A recent ‘Burden of Proof’ study summarises and evaluates the evidence on alcohol consumption’s effects on coronary artery disease (ischemic heart disease) has been published in the journal ‘Nature Communications.’ [1] [2] [3]

The study finds reduced heart disease risk with low to moderate drinking.

This study uses a method to pool estimates of 122 observational studies published between 1970 and January 2021, the authors find a J-shaped relationship which show that consumption of up to about 50g a day is associated with lower risk of coronary artery disease morbidity and mortality and heart attack deaths. In NZ 50g equates to five standard drinks a day which is higher than our safe drinking guidelines.

The size of the decrease differs by study design: a 5% decrease in risk among cohort studies and a 13% decrease in risk among case-control studies. They also find that the four included Mendelian randomization (MR) studies, which use genetic proxies instead of measuring alcohol consumption, do not show evidence of a relationship with coronary artery disease risk.

The NZ Ministry of Health guidelines for safe drinking are two standard drinks a day for women, and three standard drinks a day for men, with at least two alcohol-free days each week. A standard drink contains 10g of alcohol.

“This further confirms a large body of research that all things being equal, those that drink lightly to moderately live longer than those that do not drink at all”, says NZABC executive director Virginia Nicholls.

The J-curve shows that in many different populations, researchers have found people who drink light to moderate levels of beverage alcohol have a lower risk of death (all-cause mortality) during the period being studied, than people who do not drink at all or those who drink hazardously [4].

The findings from this Burden of Proof study have been fed into the larger Global Burden of Disease (GBD) framework for the calculation of alcohol-attributable coronary artery disease morbidity and mortality, and are reflected in the GBD data portal [5] and the most recent GBD 2021 Study Collaborators publication on attributable risk factors in The Lancet [6].

The NZ Health survey says that 84% of NZ adults (more than four out of five of us) are drinking beer, wine and spirits responsibly. This is an increase of 3% from last year (81% 2022) [7].

The NZ Health survey also shows the lowest rate of hazardous drinking [8] since the survey began – sitting at 16% of the adult population (18.7% 2022). “This reduction is significant and shows the change in the way that we are drinking.” Over the past year this equates to 110,000 fewer kiwis drinking in a harmful way. [9]

“It is important that everyone must evaluate the risks they face each day to inform their personal choices, from the foods they eat to the activities they enjoy and, of course, anyone with questions should speak to their healthcare professionals to better understand the impact of drinking on their individual health.”

About the New Zealand Alcohol Beverages Council
The NZ Alcohol Beverages Council is a pan-industry group that comments publicly on matters relating to the beer, wine, spirits and beverages industry. It focuses on supporting responsible alcohol consumption and wants to see a fair and balanced debate on alcohol regulation in New Zealand.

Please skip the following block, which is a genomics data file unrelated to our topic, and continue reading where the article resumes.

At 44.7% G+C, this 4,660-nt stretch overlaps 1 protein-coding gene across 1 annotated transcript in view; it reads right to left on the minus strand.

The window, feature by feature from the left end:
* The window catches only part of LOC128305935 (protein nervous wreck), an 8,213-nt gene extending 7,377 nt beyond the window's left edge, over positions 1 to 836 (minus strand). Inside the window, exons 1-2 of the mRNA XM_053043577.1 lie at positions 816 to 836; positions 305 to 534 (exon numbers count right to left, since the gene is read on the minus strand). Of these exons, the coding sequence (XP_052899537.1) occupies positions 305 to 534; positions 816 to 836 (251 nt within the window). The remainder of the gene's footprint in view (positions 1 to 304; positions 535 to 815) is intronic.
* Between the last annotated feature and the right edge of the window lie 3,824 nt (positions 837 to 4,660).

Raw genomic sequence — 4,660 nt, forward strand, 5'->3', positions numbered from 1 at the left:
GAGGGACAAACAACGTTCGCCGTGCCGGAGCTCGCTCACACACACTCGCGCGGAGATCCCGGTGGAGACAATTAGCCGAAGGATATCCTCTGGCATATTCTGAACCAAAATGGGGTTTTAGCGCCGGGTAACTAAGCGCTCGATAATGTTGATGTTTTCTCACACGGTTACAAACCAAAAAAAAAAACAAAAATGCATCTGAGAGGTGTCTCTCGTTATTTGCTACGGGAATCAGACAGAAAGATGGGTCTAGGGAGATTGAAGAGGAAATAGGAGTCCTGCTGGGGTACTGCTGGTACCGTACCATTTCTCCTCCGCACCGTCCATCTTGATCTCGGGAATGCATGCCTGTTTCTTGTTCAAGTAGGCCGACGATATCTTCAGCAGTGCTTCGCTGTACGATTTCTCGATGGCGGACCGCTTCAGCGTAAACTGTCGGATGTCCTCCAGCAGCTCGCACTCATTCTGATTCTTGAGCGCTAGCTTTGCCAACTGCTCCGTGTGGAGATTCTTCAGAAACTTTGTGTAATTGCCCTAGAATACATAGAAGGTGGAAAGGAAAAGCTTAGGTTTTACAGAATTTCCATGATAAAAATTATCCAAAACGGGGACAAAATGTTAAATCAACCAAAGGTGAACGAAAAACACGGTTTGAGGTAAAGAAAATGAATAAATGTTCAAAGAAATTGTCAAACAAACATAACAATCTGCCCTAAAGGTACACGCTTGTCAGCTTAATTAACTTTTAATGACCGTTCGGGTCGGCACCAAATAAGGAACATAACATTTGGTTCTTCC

A J-shaped relationship between drinking and risk of death from all causes continues to be supported by studies:

Source: Di Castelnuovo, A. et al.(2006). Archives of Internal Medicine, 166(22), 2437-2445


[1] Carr, S., Bryazka, D., McLaughlin, S. A., Zheng, P., Bahadursingh, S., Aravkin, A. Y., et al. (2024). A burden of proof study on alcohol consumption and ischemic heart disease. Nature Communications, 15(1), 4082. A burden of proof study on alcohol consumption and ischemic heart disease | Nature Communications, accessed 21 May 2024.

[2] This study is the first to detail an application of the Global Burden of Disease collaboration’s new Burden of Proof approach to alcohol consumption as a risk factor. To date, the approach has been applied to 21 other risk factors, including smoking, second hand smoke, and 14 dietary patterns. The approach assigns strength of evidence star ratings to risk=outcome relationships used in the Global Burden Disease framework and aims to facilitate comparison among them.

[3] This robust approach to examine the evidence and address several important potential biases affirm the results of previous research finding a J-shaped relationship between alcohol and IHD (Coronary Artery disease) in studies using traditional observational methods but not in newer methods, such as Mendelian randomization

[4] In other words, if we plot the lifespans of a population on a line across a horizontal axis, with those who don’t drink at all on the left, and those who drink more heavily to the right, there is a dip shortly after the beginning of the line which represents those who drink moderately because they live, on average, a little longer than non-drinkers. This is according to the vast majority of research which has been conducted now for decades.

[5] The global burden of disease data portal: VizHub – GBD Compare (healthdata.org)

[6] The Lancet: Global burden and strength of evidence for 88 risk factors in 204 countries and 811 subnational locations, 1990–2021: a systematic analysis for the Global Burden of Disease Study 2021 – The Lancet

[7] NZ Health annual survey December 2023: New Zealand Health Survey | Ministry of Health NZ

[8] Hazardous drinkers are those who obtain an AUDIT (alcohol use disorders identification test) score of 8 or more, representing an established pattern of drinking that carries a high risk of future damage to physical or mental health.

[9] NZ Health survey: This is an estimated 670,000 adults (22/23) (during 21/22: 780,000 adults). This is 110,000 fewer kiwis drinking in a harmful way.